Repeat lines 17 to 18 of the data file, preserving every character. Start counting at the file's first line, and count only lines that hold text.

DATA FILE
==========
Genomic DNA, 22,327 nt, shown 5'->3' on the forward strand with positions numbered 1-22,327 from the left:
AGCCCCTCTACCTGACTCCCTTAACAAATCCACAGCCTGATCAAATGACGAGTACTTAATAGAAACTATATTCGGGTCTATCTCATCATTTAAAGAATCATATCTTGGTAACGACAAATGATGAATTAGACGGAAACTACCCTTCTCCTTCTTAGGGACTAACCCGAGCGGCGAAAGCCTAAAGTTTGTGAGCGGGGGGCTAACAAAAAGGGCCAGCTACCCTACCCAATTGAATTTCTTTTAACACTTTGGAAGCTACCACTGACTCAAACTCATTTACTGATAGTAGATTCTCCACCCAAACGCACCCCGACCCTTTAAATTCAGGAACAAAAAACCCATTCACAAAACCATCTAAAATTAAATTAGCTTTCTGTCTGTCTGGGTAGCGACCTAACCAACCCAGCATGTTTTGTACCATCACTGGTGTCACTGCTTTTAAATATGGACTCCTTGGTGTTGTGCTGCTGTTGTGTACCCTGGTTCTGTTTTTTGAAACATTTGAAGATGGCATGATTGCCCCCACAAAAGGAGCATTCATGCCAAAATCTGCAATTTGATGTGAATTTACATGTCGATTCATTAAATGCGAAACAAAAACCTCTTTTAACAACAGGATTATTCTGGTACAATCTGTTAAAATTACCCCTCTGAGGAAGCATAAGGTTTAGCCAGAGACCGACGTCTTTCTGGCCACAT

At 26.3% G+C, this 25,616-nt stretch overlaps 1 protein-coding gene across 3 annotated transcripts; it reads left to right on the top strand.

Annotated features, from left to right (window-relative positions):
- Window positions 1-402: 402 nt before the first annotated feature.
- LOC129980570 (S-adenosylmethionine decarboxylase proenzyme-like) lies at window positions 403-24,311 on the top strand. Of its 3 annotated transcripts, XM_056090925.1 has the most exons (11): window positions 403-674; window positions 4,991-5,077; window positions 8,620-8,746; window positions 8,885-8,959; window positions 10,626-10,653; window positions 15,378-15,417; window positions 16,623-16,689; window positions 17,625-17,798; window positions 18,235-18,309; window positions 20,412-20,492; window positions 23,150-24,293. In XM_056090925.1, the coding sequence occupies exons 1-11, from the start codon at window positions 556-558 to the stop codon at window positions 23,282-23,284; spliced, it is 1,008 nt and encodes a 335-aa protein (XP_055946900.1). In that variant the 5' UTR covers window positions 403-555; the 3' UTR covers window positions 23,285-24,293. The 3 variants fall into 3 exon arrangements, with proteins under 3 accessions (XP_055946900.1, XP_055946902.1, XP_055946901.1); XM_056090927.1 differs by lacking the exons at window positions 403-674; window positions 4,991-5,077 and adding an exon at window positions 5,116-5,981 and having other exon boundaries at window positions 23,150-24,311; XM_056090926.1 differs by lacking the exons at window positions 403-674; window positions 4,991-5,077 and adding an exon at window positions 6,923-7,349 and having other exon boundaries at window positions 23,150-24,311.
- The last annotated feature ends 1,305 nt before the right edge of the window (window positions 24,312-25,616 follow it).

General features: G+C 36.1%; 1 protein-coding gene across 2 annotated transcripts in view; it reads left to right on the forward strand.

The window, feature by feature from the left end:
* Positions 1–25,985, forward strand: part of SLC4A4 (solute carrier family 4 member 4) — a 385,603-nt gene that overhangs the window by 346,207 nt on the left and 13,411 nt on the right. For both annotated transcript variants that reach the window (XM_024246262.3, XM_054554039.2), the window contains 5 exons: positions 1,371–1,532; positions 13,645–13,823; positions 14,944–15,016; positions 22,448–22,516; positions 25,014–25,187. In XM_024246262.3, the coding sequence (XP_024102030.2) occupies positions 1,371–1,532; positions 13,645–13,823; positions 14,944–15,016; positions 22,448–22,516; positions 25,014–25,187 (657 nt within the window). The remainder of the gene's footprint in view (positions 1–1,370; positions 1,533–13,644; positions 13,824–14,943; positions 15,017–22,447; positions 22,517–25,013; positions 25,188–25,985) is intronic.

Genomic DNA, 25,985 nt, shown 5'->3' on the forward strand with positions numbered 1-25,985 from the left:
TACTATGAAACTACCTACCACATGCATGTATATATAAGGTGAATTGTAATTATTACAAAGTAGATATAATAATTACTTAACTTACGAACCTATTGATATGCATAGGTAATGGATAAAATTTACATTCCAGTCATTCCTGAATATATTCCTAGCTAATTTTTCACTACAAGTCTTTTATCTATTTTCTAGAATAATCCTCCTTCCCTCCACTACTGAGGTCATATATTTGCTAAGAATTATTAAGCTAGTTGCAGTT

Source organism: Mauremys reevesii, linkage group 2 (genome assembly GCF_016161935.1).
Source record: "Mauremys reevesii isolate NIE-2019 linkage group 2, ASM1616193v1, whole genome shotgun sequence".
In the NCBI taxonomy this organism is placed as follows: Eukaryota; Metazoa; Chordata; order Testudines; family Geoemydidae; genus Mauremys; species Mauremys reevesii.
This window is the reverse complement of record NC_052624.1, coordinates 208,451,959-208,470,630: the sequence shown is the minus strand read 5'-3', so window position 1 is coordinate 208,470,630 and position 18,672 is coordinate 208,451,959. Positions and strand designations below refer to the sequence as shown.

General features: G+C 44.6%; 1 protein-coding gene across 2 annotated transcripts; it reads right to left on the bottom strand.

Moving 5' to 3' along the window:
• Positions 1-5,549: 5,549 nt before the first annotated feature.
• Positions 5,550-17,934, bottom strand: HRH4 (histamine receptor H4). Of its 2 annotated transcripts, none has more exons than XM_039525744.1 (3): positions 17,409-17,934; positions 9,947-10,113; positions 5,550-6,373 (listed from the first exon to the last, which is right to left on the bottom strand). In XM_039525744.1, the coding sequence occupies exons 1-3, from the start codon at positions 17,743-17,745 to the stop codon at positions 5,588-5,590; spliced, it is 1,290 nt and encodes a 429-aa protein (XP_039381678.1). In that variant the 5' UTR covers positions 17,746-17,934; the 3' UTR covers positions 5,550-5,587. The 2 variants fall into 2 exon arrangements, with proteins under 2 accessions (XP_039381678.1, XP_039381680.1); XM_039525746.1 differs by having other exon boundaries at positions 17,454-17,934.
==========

General features: G+C 44.6%; 1 protein-coding gene across 2 annotated transcripts; it reads right to left on the bottom strand.

Moving 5' to 3' along the window: